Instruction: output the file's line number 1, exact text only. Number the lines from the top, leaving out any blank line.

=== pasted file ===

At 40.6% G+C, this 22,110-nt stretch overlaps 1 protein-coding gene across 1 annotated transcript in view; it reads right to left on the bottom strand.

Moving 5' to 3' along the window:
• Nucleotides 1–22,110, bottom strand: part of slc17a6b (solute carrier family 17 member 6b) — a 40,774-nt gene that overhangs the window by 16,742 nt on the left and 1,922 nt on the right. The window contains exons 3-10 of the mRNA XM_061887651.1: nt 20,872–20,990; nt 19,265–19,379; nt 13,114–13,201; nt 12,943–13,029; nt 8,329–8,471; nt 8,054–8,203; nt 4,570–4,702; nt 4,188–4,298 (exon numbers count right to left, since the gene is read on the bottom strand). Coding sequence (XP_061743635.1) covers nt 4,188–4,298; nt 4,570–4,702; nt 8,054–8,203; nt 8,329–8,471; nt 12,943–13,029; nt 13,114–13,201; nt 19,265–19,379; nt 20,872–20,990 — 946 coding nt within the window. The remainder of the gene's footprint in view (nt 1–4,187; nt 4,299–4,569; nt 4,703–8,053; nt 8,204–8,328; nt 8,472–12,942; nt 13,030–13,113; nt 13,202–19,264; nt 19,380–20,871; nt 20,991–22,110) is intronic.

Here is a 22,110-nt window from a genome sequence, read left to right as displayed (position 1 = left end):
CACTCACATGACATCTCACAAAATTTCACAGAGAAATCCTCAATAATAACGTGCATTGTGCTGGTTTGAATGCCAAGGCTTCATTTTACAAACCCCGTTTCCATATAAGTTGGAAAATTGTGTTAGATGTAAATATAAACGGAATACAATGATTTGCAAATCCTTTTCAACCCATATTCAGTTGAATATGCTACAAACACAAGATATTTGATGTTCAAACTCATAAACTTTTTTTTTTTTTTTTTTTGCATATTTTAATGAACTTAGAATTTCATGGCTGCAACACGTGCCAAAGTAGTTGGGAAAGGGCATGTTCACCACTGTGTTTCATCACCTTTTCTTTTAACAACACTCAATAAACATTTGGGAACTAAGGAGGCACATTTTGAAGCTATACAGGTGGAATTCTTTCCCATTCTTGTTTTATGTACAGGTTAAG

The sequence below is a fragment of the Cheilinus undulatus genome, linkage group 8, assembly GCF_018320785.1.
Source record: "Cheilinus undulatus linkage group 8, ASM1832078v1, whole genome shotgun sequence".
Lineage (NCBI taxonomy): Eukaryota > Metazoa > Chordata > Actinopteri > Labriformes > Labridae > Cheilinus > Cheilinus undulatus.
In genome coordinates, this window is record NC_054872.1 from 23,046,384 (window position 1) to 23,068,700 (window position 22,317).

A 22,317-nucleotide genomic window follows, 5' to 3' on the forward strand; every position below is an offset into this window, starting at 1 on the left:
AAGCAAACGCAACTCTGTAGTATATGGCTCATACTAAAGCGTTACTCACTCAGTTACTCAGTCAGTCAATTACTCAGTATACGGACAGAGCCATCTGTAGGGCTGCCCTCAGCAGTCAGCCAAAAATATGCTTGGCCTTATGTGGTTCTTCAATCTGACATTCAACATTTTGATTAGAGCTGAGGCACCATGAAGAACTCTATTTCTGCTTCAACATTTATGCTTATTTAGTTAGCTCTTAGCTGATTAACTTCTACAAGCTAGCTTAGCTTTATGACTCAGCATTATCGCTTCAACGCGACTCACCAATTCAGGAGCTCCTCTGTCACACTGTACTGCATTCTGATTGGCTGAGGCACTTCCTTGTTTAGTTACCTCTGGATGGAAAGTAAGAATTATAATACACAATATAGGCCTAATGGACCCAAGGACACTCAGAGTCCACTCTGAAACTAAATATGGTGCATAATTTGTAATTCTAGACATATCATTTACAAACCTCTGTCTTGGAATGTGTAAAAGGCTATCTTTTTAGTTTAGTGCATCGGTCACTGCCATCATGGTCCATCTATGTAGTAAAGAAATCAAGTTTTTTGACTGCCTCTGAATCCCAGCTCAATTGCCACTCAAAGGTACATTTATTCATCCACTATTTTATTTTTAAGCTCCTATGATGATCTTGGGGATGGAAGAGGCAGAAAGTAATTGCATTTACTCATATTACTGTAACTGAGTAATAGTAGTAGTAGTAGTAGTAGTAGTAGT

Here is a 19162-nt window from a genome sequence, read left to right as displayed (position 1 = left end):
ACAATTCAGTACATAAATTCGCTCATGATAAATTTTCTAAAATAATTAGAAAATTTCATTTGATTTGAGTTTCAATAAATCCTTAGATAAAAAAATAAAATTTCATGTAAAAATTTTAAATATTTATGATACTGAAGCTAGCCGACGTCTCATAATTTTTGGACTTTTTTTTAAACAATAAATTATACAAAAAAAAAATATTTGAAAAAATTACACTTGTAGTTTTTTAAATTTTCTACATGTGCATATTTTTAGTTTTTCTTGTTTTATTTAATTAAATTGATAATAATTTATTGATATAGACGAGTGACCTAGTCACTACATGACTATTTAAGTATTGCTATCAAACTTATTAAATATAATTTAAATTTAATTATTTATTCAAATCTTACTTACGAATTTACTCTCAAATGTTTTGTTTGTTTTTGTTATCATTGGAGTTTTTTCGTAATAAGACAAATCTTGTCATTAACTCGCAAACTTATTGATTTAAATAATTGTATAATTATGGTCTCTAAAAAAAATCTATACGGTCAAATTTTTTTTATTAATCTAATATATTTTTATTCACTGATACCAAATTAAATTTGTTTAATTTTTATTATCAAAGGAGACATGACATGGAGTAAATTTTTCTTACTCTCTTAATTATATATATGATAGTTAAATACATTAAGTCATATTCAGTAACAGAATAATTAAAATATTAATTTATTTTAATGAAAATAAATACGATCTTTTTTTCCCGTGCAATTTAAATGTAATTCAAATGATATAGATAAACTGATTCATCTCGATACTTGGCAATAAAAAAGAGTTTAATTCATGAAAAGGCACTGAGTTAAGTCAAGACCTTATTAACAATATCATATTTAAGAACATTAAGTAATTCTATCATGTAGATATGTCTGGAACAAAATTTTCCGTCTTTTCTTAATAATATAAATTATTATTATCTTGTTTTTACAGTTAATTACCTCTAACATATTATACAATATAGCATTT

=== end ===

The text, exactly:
At 40.6% G+C, this 22,110-nt stretch overlaps 1 protein-coding gene across 1 annotated transcript in view; it reads right to left on the bottom strand.